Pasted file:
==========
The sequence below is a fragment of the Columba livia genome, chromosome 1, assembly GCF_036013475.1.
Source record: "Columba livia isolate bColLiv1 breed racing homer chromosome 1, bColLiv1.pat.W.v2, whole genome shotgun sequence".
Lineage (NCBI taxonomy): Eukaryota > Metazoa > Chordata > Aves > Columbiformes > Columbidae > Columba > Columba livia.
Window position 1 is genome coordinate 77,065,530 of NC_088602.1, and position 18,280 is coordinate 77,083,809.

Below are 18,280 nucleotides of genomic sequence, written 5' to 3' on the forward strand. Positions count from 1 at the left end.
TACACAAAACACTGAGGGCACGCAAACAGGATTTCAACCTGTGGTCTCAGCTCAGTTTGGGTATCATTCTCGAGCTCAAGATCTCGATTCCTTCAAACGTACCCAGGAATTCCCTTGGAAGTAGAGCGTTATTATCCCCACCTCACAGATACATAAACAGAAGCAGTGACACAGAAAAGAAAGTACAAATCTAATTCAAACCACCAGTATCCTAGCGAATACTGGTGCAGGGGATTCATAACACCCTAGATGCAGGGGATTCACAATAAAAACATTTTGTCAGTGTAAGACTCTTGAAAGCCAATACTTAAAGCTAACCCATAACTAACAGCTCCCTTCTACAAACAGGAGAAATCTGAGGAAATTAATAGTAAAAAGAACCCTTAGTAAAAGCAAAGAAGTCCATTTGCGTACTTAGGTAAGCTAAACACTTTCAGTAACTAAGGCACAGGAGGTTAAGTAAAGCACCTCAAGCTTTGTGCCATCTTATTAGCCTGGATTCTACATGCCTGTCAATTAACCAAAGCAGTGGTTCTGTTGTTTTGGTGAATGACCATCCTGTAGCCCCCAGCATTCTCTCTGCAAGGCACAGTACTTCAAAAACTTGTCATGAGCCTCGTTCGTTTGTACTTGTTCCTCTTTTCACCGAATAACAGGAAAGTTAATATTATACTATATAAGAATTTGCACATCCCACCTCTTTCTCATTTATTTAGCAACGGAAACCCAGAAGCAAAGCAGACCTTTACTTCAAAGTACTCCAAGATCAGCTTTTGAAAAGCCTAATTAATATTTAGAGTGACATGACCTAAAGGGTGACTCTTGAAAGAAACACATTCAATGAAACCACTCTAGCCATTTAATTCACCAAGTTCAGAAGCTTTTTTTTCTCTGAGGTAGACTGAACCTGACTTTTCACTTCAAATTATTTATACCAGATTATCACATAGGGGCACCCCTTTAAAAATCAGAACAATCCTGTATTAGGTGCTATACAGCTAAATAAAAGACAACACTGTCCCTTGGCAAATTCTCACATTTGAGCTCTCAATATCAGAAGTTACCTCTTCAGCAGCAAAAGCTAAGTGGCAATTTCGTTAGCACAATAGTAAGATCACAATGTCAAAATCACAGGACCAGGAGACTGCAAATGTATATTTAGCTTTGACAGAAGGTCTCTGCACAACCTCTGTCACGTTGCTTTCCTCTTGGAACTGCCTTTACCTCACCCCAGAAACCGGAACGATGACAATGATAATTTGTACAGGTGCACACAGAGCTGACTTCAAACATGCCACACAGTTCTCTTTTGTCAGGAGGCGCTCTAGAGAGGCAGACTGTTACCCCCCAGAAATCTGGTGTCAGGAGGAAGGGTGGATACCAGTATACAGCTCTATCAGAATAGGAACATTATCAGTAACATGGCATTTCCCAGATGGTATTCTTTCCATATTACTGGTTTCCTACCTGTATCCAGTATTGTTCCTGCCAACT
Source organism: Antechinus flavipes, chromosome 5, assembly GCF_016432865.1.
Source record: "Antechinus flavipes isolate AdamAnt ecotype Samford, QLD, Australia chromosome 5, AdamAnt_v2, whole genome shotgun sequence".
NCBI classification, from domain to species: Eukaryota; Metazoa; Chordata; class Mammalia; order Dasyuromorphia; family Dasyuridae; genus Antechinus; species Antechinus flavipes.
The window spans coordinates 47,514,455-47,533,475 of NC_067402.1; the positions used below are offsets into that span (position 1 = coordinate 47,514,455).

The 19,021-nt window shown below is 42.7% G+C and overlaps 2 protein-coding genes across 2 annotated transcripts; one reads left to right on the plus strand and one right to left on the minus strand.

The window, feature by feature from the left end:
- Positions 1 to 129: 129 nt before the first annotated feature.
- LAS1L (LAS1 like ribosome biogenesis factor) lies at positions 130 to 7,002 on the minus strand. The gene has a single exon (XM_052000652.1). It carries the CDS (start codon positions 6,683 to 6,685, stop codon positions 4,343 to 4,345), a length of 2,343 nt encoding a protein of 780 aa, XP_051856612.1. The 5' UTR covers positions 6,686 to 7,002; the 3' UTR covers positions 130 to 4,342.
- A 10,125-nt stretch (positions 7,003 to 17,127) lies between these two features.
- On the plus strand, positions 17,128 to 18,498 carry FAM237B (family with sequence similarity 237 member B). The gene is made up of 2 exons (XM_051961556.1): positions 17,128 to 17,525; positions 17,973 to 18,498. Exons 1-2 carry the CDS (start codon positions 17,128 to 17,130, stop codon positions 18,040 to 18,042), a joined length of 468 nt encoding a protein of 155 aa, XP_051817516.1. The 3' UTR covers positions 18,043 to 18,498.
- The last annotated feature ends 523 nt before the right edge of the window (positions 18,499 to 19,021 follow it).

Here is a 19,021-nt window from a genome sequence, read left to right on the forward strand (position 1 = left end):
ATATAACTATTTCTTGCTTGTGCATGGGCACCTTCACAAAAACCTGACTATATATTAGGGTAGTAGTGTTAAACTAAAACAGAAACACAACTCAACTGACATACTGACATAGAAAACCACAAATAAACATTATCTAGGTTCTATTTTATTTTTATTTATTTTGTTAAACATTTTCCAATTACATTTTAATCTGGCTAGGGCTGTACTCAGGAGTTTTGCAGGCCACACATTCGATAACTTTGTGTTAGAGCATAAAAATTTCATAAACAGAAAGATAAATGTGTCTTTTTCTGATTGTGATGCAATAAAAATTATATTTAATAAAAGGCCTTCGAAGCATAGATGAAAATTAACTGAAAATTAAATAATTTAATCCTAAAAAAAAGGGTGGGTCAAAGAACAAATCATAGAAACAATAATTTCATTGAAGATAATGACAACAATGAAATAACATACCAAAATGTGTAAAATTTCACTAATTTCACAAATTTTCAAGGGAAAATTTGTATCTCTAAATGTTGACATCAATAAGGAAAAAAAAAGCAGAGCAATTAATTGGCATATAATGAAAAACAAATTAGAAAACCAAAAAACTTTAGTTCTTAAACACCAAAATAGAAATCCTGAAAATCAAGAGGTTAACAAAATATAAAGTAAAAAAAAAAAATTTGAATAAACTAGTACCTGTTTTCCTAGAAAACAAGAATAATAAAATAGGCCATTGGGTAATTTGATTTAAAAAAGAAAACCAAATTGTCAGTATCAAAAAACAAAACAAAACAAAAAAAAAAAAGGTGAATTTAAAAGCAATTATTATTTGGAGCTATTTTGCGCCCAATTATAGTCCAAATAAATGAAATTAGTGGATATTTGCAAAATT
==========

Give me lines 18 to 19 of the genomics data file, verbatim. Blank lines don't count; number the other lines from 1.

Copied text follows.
Here is a 19,021-nt window from a genome sequence, read left to right on the forward strand (position 1 = left end):
ATATAACTATTTCTTGCTTGTGCATGGGCACCTTCACAAAAACCTGACTATATATTAGGGTAGTAGTGTTAAACTAAAACAGAAACACAACTCAACTGACATACTGACATAGAAAACCACAAATAAACATTATCTAGGTTCTATTTTATTTTTATTTATTTTGTTAAACATTTTCCAATTACATTTTAATCTGGCTAGGGCTGTACTCAGGAGTTTTGCAGGCCACACATTCGATAACTTTGTGTTAGAGCATAAAAATTTCATAAACAGAAAGATAAATGTGTCTTTTTCTGATTGTGATGCAATAAAAATTATATTTAATAAAAGGCCTTCGAAGCATAGATGAAAATTAACTGAAAATTAAATAATTTAATCCTAAAAAAAAGGGTGGGTCAAAGAACAAATCATAGAAACAATAATTTCATTGAAGATAATGACAACAATGAAATAACATACCAAAATGTGTAAAATTTCACTAATTTCACAAATTTTCAAGGGAAAATTTGTATCTCTAAATGTTGACATCAATAAGGAAAAAAAAAGCAGAGCAATTAATTGGCATATAATGAAAAACAAATTAGAAAACCAAAAAACTTTAGTTCTTAAACACCAAAATAGAAATCCTGAAAATCAAGAGGTTAACAAAATATAAAGTAAAAAAAAAAAATTTGAATAAACTAGTACCTGTTTTCCTAGAAAACAAGAATAATAAAATAGGCCATTGGGTAATTTGATTTAAAAAAGAAAACCAAATTGTCAGTATCAAAAAACAAAACAAAACAAAAAAAAAAAAGGTGAATTTAAAAGCAATTATTATTTGGAGCTATTTTGCGCCCAATTATAGTCCAAATAAATGAAATTAGTGGATATTTGCAAAATT